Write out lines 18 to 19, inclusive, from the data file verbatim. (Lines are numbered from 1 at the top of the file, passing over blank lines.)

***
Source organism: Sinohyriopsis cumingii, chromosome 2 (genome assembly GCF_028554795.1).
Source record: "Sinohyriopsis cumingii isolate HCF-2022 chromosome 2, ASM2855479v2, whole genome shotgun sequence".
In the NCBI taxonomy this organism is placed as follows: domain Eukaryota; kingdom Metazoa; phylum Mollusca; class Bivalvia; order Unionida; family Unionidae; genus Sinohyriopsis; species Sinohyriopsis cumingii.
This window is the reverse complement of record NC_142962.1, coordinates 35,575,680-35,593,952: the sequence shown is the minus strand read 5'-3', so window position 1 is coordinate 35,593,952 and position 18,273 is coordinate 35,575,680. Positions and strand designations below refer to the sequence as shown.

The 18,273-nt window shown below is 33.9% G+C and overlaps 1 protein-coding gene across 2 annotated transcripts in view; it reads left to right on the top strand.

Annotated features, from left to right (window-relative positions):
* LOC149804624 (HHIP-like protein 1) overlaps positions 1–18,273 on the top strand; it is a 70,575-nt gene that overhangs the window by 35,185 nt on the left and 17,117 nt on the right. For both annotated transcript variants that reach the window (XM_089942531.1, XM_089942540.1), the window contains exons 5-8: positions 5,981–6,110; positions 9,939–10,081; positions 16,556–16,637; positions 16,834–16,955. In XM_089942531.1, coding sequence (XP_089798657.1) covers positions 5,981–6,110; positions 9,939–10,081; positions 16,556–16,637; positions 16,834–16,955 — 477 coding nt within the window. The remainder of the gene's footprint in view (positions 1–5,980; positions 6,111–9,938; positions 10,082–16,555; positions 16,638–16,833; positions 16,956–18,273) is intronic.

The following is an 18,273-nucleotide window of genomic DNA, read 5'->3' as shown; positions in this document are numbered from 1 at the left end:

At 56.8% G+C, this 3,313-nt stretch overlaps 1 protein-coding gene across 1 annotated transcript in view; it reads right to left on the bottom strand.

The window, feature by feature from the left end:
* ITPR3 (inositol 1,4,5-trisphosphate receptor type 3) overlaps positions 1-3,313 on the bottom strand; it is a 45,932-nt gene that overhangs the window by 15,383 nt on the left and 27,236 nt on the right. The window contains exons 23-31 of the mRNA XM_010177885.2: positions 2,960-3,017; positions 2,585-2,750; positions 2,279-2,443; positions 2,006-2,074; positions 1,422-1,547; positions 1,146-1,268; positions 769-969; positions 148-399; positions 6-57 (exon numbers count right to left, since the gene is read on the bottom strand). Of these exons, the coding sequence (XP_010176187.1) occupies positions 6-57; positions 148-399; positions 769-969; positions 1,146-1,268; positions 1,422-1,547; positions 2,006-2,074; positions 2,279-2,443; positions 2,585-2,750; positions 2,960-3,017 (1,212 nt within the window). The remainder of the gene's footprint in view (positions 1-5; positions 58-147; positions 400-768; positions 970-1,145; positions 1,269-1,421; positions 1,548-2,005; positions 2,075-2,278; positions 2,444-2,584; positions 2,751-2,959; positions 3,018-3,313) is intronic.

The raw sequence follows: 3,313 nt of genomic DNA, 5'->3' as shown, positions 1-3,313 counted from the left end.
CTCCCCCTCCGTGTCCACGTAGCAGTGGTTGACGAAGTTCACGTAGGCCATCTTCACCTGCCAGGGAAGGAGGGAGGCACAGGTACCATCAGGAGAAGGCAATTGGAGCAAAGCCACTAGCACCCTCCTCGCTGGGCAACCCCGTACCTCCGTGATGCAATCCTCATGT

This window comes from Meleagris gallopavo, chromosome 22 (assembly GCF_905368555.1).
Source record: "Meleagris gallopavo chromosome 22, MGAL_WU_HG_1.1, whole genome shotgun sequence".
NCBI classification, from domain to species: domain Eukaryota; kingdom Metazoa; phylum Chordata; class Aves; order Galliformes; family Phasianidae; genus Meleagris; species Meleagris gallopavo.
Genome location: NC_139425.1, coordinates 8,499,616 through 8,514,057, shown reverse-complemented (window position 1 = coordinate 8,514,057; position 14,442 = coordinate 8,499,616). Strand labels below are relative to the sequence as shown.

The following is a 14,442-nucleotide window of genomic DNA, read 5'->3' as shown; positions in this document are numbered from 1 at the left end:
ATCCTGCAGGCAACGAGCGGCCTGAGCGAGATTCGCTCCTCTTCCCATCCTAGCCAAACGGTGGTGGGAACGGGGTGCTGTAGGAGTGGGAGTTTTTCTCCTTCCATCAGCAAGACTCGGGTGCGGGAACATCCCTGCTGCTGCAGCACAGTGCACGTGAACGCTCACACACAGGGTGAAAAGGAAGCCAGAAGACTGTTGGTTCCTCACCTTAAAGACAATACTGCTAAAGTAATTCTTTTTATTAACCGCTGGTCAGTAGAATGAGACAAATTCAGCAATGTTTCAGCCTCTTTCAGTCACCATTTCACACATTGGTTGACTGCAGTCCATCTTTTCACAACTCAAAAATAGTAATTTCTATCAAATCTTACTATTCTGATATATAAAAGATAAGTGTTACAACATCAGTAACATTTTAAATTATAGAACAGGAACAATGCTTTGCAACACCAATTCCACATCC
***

The following is a 14,442-nucleotide window of genomic DNA, read 5'->3' as shown; positions in this document are numbered from 1 at the left end:
ATCCTGCAGGCAACGAGCGGCCTGAGCGAGATTCGCTCCTCTTCCCATCCTAGCCAAACGGTGGTGGGAACGGGGTGCTGTAGGAGTGGGAGTTTTTCTCCTTCCATCAGCAAGACTCGGGTGCGGGAACATCCCTGCTGCTGCAGCACAGTGCACGTGAACGCTCACACACAGGGTGAAAAGGAAGCCAGAAGACTGTTGGTTCCTCACCTTAAAGACAATACTGCTAAAGTAATTCTTTTTATTAACCGCTGGTCAGTAGAATGAGACAAATTCAGCAATGTTTCAGCCTCTTTCAGTCACCATTTCACACATTGGTTGACTGCAGTCCATCTTTTCACAACTCAAAAATAGTAATTTCTATCAAATCTTACTATTCTGATATATAAAAGATAAGTGTTACAACATCAGTAACATTTTAAATTATAGAACAGGAACAATGCTTTGCAACACCAATTCCACATCC